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Input and Output Ports

As we explained earlier, custom TreeNodes can be used to execute an arbitrarily simple or complex piece of software. Their goal is to provide an interface with a higher level of abstraction.

For this reason, they are not conceptually different from functions.

Similar to functions, we often want to:

  • pass arguments/parameters to a Node (inputs)
  • get some kind of information out from a Node (outputs).
  • The outputs of a node can be the inputs of another node.

BehaviorTree.CPP provides a basic mechanism of dataflow through ports, that is simple to use but also flexible and type safe.

Inputs ports

A valid Input can be either:

  • static strings which can be parsed by the Node, or
  • "pointers" to an entry of the Blackboard, identified by a key.

A "blackboard" is a simple key/value storage shared by all the nodes of the Tree.

An "entry" of the Blackboard is a key/value pair.

Input ports can read an entry in the Blackboard, whilst an Output port can write into an entry.

Let's suppose that we want to create an ActionNode called SaySomething, that should print a given string on std::cout.

Such a string will be passed using an input port called message.

Consider these alternative XML syntaxes:

    <SaySomething name="first"    message="hello world" />
    <SaySomething name="second"   message="{greetings}" />

The attribute message in the first node means:

"The static string 'hello world' is passed to the port 'message' of 'SaySomething'".

The message is read from the XML file, therefore it can not change at run-time.

The syntax of the second node instead means:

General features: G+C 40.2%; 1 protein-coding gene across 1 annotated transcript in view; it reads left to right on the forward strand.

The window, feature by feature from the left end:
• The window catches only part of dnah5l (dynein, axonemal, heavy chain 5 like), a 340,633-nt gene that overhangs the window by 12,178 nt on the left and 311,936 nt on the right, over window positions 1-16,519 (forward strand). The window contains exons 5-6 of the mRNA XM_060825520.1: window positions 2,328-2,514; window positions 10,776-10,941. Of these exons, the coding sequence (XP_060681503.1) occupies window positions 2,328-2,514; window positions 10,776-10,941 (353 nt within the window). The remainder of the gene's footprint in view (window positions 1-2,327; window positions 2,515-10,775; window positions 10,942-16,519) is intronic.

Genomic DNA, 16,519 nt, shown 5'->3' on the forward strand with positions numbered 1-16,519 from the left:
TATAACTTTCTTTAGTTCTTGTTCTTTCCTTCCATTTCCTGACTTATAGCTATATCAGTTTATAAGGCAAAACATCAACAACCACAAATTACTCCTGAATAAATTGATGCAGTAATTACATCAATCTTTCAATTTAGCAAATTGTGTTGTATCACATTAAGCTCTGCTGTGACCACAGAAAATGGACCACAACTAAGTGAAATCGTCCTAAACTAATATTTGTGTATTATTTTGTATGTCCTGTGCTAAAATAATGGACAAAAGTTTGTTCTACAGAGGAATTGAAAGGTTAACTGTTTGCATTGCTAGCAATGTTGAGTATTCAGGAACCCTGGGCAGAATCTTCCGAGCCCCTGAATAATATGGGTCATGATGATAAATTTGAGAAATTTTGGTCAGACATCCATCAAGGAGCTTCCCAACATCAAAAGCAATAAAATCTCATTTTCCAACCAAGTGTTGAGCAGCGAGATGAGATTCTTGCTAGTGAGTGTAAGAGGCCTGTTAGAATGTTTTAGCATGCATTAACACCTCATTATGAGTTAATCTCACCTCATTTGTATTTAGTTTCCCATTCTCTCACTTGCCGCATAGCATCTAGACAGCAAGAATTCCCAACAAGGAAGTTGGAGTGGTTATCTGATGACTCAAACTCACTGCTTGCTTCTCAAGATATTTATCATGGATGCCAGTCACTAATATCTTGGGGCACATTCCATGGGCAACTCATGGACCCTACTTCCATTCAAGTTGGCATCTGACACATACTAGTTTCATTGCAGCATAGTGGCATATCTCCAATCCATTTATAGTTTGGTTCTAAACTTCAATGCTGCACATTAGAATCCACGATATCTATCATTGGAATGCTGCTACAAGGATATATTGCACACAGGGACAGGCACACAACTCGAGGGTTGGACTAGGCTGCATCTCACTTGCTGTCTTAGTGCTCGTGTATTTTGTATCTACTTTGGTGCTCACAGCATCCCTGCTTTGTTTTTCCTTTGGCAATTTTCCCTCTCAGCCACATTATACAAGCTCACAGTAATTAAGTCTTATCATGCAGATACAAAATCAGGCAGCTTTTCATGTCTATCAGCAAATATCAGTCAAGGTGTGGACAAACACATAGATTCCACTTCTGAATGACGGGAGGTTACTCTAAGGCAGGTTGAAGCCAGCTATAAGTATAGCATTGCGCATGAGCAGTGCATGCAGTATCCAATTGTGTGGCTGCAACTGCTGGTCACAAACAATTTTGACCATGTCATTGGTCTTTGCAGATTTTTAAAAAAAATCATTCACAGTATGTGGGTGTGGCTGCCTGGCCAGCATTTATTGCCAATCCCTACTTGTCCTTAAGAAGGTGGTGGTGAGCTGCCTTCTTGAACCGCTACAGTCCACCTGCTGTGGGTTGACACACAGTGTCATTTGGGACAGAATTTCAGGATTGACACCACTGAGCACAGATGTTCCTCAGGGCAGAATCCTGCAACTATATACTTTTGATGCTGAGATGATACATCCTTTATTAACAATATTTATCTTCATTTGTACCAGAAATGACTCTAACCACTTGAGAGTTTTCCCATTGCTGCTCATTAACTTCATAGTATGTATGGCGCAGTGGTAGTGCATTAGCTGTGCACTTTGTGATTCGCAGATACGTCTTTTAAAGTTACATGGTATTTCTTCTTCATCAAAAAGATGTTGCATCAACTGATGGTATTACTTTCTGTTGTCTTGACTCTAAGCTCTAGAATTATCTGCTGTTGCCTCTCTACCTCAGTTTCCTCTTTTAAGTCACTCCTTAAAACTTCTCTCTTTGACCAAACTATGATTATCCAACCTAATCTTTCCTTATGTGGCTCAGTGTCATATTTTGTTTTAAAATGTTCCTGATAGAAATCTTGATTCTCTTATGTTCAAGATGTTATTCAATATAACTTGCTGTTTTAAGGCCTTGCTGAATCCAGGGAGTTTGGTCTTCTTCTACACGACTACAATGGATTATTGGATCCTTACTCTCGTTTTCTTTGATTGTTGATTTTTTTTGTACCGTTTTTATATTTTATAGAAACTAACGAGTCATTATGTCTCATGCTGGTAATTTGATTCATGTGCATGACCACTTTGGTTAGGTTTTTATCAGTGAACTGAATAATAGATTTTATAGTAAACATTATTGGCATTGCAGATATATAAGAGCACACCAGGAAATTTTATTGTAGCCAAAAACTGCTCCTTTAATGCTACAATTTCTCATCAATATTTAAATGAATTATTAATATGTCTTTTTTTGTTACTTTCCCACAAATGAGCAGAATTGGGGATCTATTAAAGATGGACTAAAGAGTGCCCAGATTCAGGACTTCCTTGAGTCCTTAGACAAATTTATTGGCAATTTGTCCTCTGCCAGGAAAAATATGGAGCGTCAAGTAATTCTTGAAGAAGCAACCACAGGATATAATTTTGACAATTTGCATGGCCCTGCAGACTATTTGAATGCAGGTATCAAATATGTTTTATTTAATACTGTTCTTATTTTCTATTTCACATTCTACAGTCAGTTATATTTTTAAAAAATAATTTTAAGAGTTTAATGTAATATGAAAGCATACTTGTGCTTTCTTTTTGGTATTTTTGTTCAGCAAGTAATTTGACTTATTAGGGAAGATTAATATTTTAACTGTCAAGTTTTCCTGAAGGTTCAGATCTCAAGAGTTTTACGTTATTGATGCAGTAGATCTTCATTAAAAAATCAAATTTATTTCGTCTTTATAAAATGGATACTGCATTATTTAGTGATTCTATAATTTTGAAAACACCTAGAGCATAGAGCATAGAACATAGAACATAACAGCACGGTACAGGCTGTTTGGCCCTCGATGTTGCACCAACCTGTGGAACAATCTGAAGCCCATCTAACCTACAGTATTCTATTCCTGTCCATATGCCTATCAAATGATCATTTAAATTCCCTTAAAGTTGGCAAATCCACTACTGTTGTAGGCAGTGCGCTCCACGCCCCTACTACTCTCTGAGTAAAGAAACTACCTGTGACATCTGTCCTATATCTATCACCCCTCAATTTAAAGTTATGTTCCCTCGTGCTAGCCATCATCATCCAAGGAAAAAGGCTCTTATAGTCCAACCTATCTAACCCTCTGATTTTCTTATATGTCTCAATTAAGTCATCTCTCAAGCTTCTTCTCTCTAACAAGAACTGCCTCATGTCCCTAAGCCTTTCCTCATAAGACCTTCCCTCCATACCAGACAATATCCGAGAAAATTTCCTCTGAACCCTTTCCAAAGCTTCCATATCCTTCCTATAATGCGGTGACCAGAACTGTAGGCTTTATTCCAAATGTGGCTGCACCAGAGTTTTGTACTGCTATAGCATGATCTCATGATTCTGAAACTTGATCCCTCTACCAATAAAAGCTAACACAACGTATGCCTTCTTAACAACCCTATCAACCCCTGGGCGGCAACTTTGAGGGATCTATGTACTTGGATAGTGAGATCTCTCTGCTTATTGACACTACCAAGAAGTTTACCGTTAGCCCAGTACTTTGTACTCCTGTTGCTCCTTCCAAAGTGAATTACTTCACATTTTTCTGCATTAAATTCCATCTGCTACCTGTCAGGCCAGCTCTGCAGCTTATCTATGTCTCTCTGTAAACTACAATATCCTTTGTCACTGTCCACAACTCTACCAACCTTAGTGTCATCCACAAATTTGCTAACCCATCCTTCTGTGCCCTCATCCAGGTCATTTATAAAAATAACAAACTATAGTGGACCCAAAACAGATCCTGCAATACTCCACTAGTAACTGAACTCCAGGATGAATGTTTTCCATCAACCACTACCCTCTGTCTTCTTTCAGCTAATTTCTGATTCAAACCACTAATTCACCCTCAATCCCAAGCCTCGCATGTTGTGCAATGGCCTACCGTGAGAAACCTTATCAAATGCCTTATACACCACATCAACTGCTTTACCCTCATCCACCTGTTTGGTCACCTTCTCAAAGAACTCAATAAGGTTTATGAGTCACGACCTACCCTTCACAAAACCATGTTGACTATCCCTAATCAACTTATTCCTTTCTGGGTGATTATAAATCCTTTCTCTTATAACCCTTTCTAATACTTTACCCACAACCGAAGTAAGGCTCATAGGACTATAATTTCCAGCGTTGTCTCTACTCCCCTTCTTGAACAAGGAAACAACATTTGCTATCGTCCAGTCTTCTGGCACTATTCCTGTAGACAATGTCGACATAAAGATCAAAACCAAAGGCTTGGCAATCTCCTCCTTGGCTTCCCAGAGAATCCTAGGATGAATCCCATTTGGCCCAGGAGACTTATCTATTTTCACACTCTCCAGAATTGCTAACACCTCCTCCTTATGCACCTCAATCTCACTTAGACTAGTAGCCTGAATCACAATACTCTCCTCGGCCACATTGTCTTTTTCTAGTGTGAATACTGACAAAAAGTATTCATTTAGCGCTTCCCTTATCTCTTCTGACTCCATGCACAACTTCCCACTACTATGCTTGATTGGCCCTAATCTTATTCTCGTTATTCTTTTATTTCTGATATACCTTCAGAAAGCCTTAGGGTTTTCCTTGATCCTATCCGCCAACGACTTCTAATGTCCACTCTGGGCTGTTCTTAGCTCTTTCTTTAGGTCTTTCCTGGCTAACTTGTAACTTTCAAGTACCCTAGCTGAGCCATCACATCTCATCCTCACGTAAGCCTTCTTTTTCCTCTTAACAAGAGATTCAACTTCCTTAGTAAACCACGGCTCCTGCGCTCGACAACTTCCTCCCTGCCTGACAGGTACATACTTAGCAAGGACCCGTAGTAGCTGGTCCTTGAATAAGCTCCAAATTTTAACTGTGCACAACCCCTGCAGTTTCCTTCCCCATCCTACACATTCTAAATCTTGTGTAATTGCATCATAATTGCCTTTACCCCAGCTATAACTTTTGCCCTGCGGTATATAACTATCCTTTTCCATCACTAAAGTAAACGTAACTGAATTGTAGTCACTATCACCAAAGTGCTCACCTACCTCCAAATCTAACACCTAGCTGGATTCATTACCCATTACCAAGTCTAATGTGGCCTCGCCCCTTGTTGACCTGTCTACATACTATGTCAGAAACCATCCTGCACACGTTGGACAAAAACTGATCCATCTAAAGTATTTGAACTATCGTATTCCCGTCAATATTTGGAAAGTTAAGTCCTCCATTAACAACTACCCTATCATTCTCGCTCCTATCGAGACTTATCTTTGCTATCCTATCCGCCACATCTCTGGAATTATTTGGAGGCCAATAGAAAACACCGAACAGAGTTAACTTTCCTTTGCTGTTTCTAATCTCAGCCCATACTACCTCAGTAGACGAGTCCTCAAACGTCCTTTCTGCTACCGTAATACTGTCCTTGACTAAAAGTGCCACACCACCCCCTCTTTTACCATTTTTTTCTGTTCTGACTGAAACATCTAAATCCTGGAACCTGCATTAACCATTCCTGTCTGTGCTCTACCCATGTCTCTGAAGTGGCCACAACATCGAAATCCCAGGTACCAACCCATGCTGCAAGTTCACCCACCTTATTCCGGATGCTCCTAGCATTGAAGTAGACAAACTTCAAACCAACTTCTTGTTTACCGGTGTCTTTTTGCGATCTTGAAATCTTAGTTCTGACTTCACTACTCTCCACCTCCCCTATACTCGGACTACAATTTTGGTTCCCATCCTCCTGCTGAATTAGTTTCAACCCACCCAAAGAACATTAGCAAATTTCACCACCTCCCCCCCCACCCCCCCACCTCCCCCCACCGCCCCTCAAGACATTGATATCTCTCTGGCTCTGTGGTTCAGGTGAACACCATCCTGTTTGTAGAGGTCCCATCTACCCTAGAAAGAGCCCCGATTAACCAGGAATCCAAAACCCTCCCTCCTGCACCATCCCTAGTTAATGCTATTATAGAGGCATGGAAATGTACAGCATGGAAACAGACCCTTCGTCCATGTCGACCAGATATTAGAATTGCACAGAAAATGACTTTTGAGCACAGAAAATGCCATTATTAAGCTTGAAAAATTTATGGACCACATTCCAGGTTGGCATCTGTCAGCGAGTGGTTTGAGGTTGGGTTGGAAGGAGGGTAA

"Read the current value in the entry of the blackboard called 'greetings' ".

This value can (and probably will) change at run-time.

The ActionNode SaySomething can be implemented as follows:

// SyncActionNode (synchronous action) with an input port.
class SaySomething : public SyncActionNode
    // If your Node has ports, you must use this constructor signature 
    SaySomething(const std::string& name, const NodeConfiguration& config)
      : SyncActionNode(name, config)
    { }

    // It is mandatory to define this static method.
    static PortsList providedPorts()
        // This action has a single input port called "message"
        // Any port must have a name. The type is optional.
        return { InputPort<std::string>("message") };

    // As usual, you must override the virtual function tick()
    NodeStatus tick() override
        Optional<std::string> msg = getInput<std::string>("message");
        // Check if optional is valid. If not, throw its error
        if (!msg)
            throw BT::RuntimeError("missing required input [message]: ", 
                                   msg.error() );

        // use the method value() to extract the valid message.
        std::cout << "Robot says: " << msg.value() << std::endl;
        return NodeStatus::SUCCESS;

When a custom TreeNode has input and/or output ports, these ports must be declared in the static method:

    static MyCustomNode::PortsList providedPorts();

The input from the port message can be read using the template method TreeNode::getInput<T>(key).